Honduras ranks as most productive country for Chiquita

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Honduras ranks as most productive country for Chiquita

Honduras has become the most productive country out of 70 for U.S. banana company Chiquita Brands International (NYSE: CQB), with farms collectively producing 13 million boxes of the fruit on average per year, website Laprensa.hn reported. banana square

During an event held in La Lima last week, Chiquita Honduras director Fuad Giacomán said job security was a key factor that made Chiquita a great company to work for.

"We have almost no employee turnover. Up until now we have had retiring workers with over 20 years' of service, which shows that people really want to stay with us," Giacomán was quoted as saying.

Giacomán added the company would continue to provide jobs and be a source of foreign income to the country, the story reported.

"With over 20 years of being established in the country, Chiquita generates an income of more than US$90 million a year in foreign exchange and creates 3,000 direct jobs, along with many other jobs for third-party employees like contractors and vendors," he said.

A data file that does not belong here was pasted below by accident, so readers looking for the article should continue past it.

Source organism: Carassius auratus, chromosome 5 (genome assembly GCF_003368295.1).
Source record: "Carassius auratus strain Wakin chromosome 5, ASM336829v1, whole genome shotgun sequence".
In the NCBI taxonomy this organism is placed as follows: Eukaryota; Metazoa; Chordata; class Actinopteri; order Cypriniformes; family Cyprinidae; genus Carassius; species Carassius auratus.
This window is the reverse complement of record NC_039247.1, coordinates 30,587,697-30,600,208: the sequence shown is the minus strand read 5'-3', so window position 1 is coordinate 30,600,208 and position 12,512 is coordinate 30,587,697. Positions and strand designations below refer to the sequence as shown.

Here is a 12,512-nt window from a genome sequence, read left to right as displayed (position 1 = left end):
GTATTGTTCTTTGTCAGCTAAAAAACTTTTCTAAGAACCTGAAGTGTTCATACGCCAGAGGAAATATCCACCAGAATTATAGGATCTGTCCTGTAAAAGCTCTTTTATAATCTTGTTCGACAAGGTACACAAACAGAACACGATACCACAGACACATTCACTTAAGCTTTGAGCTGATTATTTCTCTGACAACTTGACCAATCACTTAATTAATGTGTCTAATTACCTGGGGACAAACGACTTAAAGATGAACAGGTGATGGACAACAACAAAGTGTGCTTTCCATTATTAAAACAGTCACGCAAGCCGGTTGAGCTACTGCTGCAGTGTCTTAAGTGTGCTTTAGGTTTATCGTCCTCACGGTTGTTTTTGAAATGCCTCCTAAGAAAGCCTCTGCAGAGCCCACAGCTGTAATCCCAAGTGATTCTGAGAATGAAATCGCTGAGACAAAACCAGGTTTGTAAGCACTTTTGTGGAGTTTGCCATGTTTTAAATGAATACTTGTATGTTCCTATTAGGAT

La Prensa reported farms in Honduras were where many innovations in fruit cultivation were made and then implemented in other countries. As such, company executives are investing in revitalizing the land to continue to offer high quality products.

The publication also claimed Chiquita directors were seeking further investment due to the country's excellent work, and were currently holding negotiations to rent independent producers' properties to expand the company's production.

In the next seven years, the farms in Latin America will be completely renovated to increase exports to the U.S., which currently receives almost 95% of the total.

The renovations will require an investment of around US$60 million to change land machinery and implement new methods of cultivation and fruit packing.

Along with investing resources to increase production, Chiquita has been financially supporting public health services to such an extent that company CEO Ed Lonergan received the keys to the municipality of La Lima.

The story reported Lonergan said the fact there was a positive relationship with the authorities where his company operated, along with other factors, was important in considering where to invest.

"We see talent in the workforce, good soil, productivity and good relations with the municipalities where we settle, and when these are combined we have the option to invest; Honduras offers everything we are looking for," he was quoted as saying.

In Honduras there are 18,000 hectares of banana plantations, the story reported. Of these, around 3,000 are owned by independent producers while the rest belong to the two multinationals Dole and Chiquita.

Photo: www.shutterstock.com








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